I actually made myself a frame with .6/.3/.6 (Ishiwata 015) and a 1" top tube in 1977. What surprised me was that it was not all that flexible. In fact I didn't particularly notice frame flex at all. I think it was around a 56 + cm frame. I'm 5'8" and fairly light and can pedal smoothly. Over the years I've built many frames for customers with 1" top tubes with 7/4/7 walls. Most of these customers where under 6' with normal (not skinny) weight. Almost always they were complete bicycles so I had a chance to test ride them 1st. I know what this kind of frame rides like. Of course when a customer was taller or heavier I used thicker or larger diameter tubes.

Over the years I've made several frames in the 57 cm range for myself with 1" top tubes and 7/4/7 walls. I don't know how to describe the difference except to say they feel more "lively". I don't have any trouble distinguishing them from frames with 9/6/9 tubing. I can tell immediately by the feel of the ride. Just lately I made a frame for upright riding as an example/demonstration in my framebuilding class. It has a 1" tup tube with 9/6/9 walls. It rides nicely as I expected. My wife rode it and immediately wanted one too. I made hers with an almost identical geometry except with lighter 7/4/7 main tubes. The rear triangle was lighter as well. I was surprised at how much difference the ride qualities of each bicycle is. Again I don't know to describe the difference except to say it was more lively. I don't think the ride quality difference has anything to do with the actually weight difference. I have done other side-by-side frames/bicycles comparisons in the past but I'm not ambitious enough to describe them. And besides that will make this post longer so nobody will want to read about them.

This subject often gets referenced to Jan Heine's preferences and test rides in his Bicycle Quarterly magazine. He came up with the word "planning" (a boating term) to try and describe the difference in ride quality he experienced when riding a light tubed bike. Unfortunately his hypothesis to try and explain the difference always brings up mockery - including some that haven't ridden such a frame. I don't know that I agree with his explanation but what I know from my own experience that - for me - I clearly prefer and can tell the difference in ride quality of a thin walled 1" top tube compared to heavier versions. I have ridden bikes with various tubing sections and know what I like. YMMV.
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Old 02-12-22, 04:54 AM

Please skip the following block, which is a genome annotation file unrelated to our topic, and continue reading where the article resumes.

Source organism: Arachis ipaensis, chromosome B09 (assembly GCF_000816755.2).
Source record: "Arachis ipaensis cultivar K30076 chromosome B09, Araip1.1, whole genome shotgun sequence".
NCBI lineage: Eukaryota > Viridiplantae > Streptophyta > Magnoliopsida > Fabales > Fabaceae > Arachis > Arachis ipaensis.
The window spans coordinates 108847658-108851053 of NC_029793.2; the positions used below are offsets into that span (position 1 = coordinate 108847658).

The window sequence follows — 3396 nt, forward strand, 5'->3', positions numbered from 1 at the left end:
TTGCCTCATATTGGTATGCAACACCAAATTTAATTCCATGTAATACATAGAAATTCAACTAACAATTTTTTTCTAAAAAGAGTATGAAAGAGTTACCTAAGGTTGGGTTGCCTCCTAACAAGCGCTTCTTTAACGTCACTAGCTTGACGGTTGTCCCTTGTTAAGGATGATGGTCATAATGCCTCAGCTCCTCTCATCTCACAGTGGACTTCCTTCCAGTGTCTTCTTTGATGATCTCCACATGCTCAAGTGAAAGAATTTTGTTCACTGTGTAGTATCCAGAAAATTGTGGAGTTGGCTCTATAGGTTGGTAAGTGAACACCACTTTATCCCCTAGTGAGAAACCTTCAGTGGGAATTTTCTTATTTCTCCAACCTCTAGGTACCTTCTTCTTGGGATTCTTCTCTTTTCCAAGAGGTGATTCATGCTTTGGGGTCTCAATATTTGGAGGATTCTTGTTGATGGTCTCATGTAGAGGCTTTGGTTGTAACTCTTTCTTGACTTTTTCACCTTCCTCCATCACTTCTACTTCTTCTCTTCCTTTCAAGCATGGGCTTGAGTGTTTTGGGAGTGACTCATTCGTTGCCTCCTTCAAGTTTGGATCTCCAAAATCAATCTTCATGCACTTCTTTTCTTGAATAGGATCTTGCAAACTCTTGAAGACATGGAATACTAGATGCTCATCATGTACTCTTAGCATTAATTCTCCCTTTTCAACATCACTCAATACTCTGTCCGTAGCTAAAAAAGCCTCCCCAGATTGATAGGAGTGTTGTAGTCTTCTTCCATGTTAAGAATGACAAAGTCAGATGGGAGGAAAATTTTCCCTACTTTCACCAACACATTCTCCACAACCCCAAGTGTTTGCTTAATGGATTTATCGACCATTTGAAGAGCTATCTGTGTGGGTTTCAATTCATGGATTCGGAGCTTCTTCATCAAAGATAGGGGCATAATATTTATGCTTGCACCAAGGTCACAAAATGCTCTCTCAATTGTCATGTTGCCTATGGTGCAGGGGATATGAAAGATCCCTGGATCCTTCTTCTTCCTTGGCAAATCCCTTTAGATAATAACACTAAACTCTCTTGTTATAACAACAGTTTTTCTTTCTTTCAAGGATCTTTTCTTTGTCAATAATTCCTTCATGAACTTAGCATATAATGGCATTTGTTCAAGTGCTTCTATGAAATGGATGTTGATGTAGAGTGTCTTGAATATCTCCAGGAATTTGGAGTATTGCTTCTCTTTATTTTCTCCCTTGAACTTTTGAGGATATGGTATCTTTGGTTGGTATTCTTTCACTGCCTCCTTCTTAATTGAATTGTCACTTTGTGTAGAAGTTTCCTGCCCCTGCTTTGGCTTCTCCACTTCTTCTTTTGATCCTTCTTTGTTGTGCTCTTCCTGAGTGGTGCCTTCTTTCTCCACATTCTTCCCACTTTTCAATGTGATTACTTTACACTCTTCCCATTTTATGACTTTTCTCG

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Originally Posted by jnbrown View Post
I am considering having a frame made by a custom builder and agonized over tubing choices.
The choices are 631, 725, 853, 853 Pro Team.
853 Pro Team seems to be what most say is the "best" because it is lighter and thinner.
But the price is much higher. So I am thinking of going with 725 assuming they can use thinner tubes similar to 853 Pro Team.
725 is only slightly more expensive than 631.
725 UTS is: 1080-1280 MPa, 853 Pro Team UTS is: 1250-1400 MPa, so not a huge difference.
I am light so I do not need a very stiff frame.
It seems there is a consensus that a frame with thinner tubes rides better although nobody can explain why but has to do with flex.
However bike frames flex very little so I am not sure if this is valid.
725 isn't available in as thin walls as 853 Pro Team. So if you want the thinner walls that's the only option. Otherwise, the others are all fine choices.
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Old 02-12-22, 10:06 AM
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Originally Posted by guy153 View Post
725 isn't available in as thin walls as 853 Pro Team. So if you want the thinner walls that's the only option. Otherwise, the others are all fine choices.
The chart that Nessism posted above is showing 725 available in 7/4/7 and 853 PT in 6/4/6
I don't know if those gauges are actually available and if the builder would choose to use them.
Touch and File referenced above does have 725 7/4/7
I also don't know if the $500 difference in the price of the frame is worth it.

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Old 02-12-22, 10:42 AM
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Originally Posted by jnbrown View Post
The chart that Nessism posted above is showing 725 available in 7/4/7 and 853 PT in 6/4/6
I don't know if those gauges are actually available and if the builder would choose to use them.
Touch and File referenced above does have 725 7/4/7
I also don't know if the $500 difference in the price of the frame is worth it.
I have the same chart only with prices on it (probably because I'm in the UK). The actual difference in the price of the three main tubes between 725 and 853PT is only about 30 (about $40) so idk why the builder wants to charge an extra $500.
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Old 02-12-22, 11:51 AM
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Originally Posted by guy153 View Post
I have the same chart only with prices on it (probably because I'm in the UK). The actual difference in the price of the three main tubes between 725 and 853PT is only about 30 (about $40) so idk why the builder wants to charge an extra $500.
I wondered the same thing.
They charge it because they can? It is harder to work with and harder on their tools?
I don't think it is unique to this builder either. They are in the UK.